Shruti and Akash’s story is one that kicks off as the most realistic of them all. That said, as it proceeds from one twist to another, I became way less invested in their activities. Their hunt for a certain hotel that might have filmed their moment of privacy mixes uncomfortably with their feelings for each other. Even though the actors are notably well-cast with Kapur’s voiceover artist act sprucing up the proceedings, the story loses steam way early in Ludo.
Gangster Sattuji’s track in this confusing maze is the closest that the film gets to be a legitimate dark comedy. Then again, Basu gives him a tender side-track with the head nurse (Shalini Vatsa as Latha Kutty) in the hospital where he is being treated. One that is closely linked to this chapter is Sheeja and Rahul’s story. Two youngsters with a severe language barrier – one is Malayali and the other is from the Hindi heartlands – manage to run away with a bag of fortune. What makes the whole track fascinating is the absence of dialogues. Ludo kept me wondering how Sheeja and Rahul might have communicated as they crossed states, checked into hotels, and performed crazy feats that they might not have ever imagined. If Saraf felt too sophisticated to look his part, Maaney is stellar as the Keralite nurse who is overjoyed upon finding a DJ of her ilk at the hotel she stays with Rahul. The ambiguity of the duo’s relationship is another component of intrigue. In a fleeting moment, a Jacuzzi-bound Sheeja is seen smiling at Rahul which is puzzling for him as well as the viewers. What is Sheeja all about? Was she always this bold and brave?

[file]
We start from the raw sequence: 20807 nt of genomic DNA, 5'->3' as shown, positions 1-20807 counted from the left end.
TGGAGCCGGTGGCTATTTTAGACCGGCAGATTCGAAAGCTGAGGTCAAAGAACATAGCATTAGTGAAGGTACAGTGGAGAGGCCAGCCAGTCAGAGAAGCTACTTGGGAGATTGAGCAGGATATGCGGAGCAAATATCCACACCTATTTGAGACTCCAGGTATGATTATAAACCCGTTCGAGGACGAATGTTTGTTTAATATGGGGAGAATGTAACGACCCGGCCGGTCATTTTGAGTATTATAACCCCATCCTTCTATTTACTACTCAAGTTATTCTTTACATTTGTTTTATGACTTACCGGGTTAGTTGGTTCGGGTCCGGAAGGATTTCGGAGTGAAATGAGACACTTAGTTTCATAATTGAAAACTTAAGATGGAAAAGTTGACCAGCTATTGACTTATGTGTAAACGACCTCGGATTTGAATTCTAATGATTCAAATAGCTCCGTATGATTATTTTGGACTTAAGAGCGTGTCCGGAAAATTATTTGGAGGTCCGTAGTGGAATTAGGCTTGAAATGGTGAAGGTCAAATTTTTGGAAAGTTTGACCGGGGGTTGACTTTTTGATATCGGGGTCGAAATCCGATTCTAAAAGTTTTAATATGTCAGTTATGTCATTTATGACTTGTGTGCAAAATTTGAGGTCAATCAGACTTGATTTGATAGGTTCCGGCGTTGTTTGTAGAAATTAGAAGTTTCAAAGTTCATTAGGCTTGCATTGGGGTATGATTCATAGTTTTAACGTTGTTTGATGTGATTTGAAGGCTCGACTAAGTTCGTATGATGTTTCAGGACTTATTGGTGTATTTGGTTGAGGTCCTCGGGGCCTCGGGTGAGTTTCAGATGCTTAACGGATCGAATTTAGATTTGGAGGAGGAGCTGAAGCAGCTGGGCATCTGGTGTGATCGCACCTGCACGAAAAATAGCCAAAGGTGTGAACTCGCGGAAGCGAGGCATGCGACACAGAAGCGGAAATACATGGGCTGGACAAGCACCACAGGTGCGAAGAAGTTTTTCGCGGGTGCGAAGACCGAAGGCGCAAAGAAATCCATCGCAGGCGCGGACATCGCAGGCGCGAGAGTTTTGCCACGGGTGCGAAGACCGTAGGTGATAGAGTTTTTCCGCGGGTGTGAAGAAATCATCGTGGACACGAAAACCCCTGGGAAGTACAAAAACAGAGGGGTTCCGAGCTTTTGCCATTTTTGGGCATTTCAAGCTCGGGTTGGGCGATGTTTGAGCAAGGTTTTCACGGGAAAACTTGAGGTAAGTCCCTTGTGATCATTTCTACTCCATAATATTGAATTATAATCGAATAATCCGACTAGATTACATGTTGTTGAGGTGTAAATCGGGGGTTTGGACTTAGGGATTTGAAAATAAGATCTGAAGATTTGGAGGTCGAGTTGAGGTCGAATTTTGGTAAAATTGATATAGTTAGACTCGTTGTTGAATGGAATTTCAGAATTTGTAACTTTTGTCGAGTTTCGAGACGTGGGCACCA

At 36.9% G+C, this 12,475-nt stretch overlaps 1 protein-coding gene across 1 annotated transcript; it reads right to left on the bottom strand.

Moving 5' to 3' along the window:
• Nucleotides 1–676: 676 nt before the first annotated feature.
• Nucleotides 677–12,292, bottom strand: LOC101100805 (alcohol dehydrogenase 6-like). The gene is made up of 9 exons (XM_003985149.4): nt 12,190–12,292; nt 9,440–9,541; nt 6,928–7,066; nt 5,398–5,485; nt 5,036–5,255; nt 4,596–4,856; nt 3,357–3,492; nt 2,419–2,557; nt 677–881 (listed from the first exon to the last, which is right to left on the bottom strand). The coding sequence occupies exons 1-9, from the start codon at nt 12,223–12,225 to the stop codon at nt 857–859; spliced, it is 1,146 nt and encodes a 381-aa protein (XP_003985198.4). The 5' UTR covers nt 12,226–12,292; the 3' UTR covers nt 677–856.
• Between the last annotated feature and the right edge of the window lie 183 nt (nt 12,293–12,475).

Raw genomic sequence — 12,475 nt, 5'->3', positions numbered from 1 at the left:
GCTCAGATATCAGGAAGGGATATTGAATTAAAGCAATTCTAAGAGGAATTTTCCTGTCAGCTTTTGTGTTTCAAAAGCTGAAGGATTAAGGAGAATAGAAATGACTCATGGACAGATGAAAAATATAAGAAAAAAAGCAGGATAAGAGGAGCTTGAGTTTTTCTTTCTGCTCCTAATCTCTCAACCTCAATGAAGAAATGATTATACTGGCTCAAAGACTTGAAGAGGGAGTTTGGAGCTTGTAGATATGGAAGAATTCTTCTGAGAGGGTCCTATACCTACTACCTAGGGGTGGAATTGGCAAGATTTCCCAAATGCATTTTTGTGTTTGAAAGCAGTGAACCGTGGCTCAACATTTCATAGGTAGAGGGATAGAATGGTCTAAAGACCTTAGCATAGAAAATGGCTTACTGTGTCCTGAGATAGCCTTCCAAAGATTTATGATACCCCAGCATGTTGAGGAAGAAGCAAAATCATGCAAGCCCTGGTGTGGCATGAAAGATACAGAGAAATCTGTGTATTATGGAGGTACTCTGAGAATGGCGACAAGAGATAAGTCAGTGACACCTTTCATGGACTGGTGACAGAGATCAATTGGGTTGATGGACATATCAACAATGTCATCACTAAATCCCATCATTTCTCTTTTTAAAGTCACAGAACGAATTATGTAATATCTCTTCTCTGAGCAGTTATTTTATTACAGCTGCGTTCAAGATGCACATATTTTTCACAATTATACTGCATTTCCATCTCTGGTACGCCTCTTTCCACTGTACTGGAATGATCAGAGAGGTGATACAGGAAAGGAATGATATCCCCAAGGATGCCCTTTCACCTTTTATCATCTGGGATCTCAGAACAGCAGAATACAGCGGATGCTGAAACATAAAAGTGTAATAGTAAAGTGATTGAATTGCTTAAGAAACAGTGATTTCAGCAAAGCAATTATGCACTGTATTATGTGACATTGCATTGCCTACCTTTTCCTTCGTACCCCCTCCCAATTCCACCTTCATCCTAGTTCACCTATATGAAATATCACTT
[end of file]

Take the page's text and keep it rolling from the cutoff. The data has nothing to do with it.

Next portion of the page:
Anurag Basu links every story but not all of the connections are seamless. A rookie to the genre, he always employs several tried-and-tested tropes – of ramming vehicles, bizarrely staged road accidents, extramarital affairs, and a briefcase full of cash and diamonds. The stories work for disparate reasons – some for their emotional quotient and others for their absurdities. Basu and Samrat Chakraborty’s writing lacks a uniform language that comfortably transfixes it to the genre. As a result, Ludo’s quintessential Anurag Basu bits worked wonders for me while the black comedy ingredients arrested me a lot less.
As is the case in every Basu film, the soundtrack is a mainstay in Ludo, and Pritam’s work – needless to add – is exemplary. While every song is easy on the ears, I will single out the female version of ‘Hardam Humdum’ which works like a balm in the end credits. Shot snazzily by Basu and Rajesh Shukla, the frames in Ludo are as quirky as its dialogues. Talking about the latter, the film is one that could convincingly pull off cheesy lines such as, “kuch rishton mein logic nahi hota, sirf magic hota hai” (translates to “some relationships are not logical, but are magical). Editing (Ajay Sharma) is another strong accessory of the film as it tries its best to keep the narrative smooth while marrying multiple incidents that occur simultaneously. Even in its busy finale, Ludo does not turn into Priyadarshan-styled mayhem and DOP-editor chemistry is a major factor in accomplishing this feat.
An experiment from the filmmaker, I am glad that Basu attempted a genre piece. It reminded me how Luis Buñuel’s adaptation of Robinson Crusoe still contained all traces of his world-renowned artistry. Similarly, back home, when Karan Johar attempted an intimate story of a gay man’s distraught wife, the writing was suitably vain and the treatment delectably dramatic. That way I would give full marks to Basu for tweaking the genre his way but I only wished he could go all out and do it without employing a long list of clichés and compromises. In an attempt to link the plot to the game of Ludo, the filmmaker also appears in a cameo that initially felt unnecessary but he makes sure to cap it off smartly as the end credits rolled.
Rating: ★★★ 1/2
Ludo is now streaming on Netflix.